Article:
R.S.: I find the fubiz.com website very interesting. It features on a daily basis the best of contemporary creative culture: graphic art, culture, products, digital clips and arts.

Do you have plans for forthcoming exhibitions?

R.S.: I am actually in preparation for a solo exhibition in Rosemère. Details will be posted on my Facebook page as well as on my website. I have 1001 projects in mind that I will probably never be able to realize during one lifetime!


Text by Isabelle Gagné

The following links will allow you to follow Raphaëlle Séguin on the Web and stay connected with the artist:

www.raphaelleseguin.com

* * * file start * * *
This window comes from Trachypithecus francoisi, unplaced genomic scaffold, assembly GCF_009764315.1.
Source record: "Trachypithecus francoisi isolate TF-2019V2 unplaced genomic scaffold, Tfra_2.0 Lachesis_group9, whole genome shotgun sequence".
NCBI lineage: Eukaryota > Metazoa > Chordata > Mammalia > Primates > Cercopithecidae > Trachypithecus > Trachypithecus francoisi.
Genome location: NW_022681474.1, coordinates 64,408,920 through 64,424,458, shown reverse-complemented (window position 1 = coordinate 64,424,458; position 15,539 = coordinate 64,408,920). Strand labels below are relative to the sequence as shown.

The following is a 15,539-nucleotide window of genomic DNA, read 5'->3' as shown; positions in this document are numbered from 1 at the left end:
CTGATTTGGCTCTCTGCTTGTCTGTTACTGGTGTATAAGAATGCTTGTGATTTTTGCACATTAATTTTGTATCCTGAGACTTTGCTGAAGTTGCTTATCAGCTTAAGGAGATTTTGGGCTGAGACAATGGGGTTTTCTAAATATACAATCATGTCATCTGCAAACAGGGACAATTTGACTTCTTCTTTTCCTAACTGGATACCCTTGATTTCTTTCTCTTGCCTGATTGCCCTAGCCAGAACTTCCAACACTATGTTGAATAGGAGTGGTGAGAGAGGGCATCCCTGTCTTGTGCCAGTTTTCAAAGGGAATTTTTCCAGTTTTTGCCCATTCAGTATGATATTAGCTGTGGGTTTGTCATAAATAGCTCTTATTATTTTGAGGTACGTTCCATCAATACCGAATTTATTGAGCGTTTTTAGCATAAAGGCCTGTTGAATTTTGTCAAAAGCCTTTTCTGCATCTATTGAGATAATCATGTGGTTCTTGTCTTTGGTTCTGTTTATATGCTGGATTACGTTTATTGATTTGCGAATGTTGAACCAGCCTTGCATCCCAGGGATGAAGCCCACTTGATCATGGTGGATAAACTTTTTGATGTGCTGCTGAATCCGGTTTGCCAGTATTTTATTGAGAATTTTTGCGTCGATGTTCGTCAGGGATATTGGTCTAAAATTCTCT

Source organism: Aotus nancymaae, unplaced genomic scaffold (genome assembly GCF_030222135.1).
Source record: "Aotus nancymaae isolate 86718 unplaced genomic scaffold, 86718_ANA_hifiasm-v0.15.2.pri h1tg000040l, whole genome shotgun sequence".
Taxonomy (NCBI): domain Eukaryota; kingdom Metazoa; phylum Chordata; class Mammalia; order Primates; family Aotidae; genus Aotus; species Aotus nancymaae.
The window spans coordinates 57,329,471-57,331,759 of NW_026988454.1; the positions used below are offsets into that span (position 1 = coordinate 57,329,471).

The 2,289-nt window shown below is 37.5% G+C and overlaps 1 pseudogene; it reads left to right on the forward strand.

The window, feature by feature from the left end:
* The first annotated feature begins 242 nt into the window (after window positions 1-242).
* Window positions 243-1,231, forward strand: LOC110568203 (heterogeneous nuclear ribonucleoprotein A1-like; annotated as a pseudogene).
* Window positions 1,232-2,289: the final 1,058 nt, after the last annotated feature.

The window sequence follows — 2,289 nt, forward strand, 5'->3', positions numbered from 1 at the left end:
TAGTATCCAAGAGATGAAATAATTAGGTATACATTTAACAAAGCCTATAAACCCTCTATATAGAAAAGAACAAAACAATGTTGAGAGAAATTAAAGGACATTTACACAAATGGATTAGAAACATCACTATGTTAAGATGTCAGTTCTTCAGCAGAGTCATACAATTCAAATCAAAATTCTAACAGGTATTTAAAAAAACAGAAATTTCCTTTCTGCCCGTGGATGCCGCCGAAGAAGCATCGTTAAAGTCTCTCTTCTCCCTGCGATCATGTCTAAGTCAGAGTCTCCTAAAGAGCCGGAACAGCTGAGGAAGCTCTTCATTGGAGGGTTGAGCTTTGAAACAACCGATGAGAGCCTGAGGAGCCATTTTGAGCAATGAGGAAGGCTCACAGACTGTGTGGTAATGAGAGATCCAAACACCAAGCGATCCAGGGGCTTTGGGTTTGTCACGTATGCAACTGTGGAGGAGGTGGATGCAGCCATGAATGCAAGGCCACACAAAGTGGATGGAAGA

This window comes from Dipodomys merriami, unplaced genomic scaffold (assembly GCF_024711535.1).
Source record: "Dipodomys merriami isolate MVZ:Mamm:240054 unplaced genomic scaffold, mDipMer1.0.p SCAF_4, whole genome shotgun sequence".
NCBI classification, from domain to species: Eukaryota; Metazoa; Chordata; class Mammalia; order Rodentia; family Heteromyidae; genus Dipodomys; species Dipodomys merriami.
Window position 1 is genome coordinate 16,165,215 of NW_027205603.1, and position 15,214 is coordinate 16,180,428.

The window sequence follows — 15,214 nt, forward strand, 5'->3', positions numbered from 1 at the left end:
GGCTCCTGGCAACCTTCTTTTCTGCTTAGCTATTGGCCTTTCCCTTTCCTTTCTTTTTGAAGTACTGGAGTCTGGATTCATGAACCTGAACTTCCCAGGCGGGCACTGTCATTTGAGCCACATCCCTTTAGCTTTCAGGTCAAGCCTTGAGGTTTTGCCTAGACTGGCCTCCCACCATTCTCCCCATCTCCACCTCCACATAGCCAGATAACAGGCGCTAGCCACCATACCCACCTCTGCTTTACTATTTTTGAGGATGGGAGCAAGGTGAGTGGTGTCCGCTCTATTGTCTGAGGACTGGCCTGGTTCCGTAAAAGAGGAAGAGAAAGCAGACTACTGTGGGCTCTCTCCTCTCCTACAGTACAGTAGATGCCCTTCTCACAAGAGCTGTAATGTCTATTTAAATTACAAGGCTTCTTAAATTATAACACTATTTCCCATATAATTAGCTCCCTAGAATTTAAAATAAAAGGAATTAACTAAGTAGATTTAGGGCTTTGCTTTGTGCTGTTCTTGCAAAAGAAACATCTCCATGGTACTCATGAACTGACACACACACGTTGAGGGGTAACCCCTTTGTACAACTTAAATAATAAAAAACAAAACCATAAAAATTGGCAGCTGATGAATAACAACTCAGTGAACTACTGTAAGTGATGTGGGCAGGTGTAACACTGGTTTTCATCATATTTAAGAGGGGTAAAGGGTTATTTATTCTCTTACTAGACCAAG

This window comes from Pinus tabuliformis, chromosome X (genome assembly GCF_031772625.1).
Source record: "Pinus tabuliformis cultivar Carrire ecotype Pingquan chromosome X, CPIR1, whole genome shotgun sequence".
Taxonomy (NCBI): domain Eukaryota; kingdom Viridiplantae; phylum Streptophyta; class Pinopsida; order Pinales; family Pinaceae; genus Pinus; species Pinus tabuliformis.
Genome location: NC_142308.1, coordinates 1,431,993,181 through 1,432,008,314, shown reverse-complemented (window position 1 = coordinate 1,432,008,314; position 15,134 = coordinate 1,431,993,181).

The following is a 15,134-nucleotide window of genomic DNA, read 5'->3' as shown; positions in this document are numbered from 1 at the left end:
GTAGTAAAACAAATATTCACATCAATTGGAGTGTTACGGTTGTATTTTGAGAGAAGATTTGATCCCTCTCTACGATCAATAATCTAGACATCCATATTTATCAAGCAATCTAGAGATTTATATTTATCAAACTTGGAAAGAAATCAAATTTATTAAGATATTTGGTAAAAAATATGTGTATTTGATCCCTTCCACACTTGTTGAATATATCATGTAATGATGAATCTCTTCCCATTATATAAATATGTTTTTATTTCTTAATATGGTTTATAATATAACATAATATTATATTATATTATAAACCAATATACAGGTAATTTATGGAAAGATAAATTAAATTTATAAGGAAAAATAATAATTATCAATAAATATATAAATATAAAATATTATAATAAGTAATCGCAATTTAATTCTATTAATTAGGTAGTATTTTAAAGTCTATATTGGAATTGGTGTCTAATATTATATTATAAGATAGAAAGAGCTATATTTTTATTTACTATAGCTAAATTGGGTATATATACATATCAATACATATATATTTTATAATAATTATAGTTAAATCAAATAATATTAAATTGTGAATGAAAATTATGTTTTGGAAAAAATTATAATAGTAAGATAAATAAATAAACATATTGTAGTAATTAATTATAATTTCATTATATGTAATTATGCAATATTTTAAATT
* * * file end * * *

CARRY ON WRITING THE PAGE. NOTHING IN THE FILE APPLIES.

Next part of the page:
www.facebook.com/creationras

ExpoPlus : abribus.ca/concours/expo-plus/exposition/grandpublic/oeuvre/raphaelle-seguin

We also invite you to stay connected with Magazin’Art on our various media:

Official Website : magazinart.com

Twitter : twitter.com/magazinart

Facebook : facebook.com/magazinart

Pinterest : pinterest.com/magazinart

Should you one day cross path with Raphaëlle Séguin, she may well capture an aspect of your facial physiognomy and use it to create one of…

Edith Jolicoeur

From Mixed Techniques to New Media

On the Web features inspiring artists who use social media and various sharing platforms for the purpose of promoting their art on the Internet.

Edith Jolicoeur is a Gaspé artist whose works have been showcased in the National History Museum of the Parc National de Miguasha and in the Musée de la Gaspésie as well as in various recognized exhibition venues.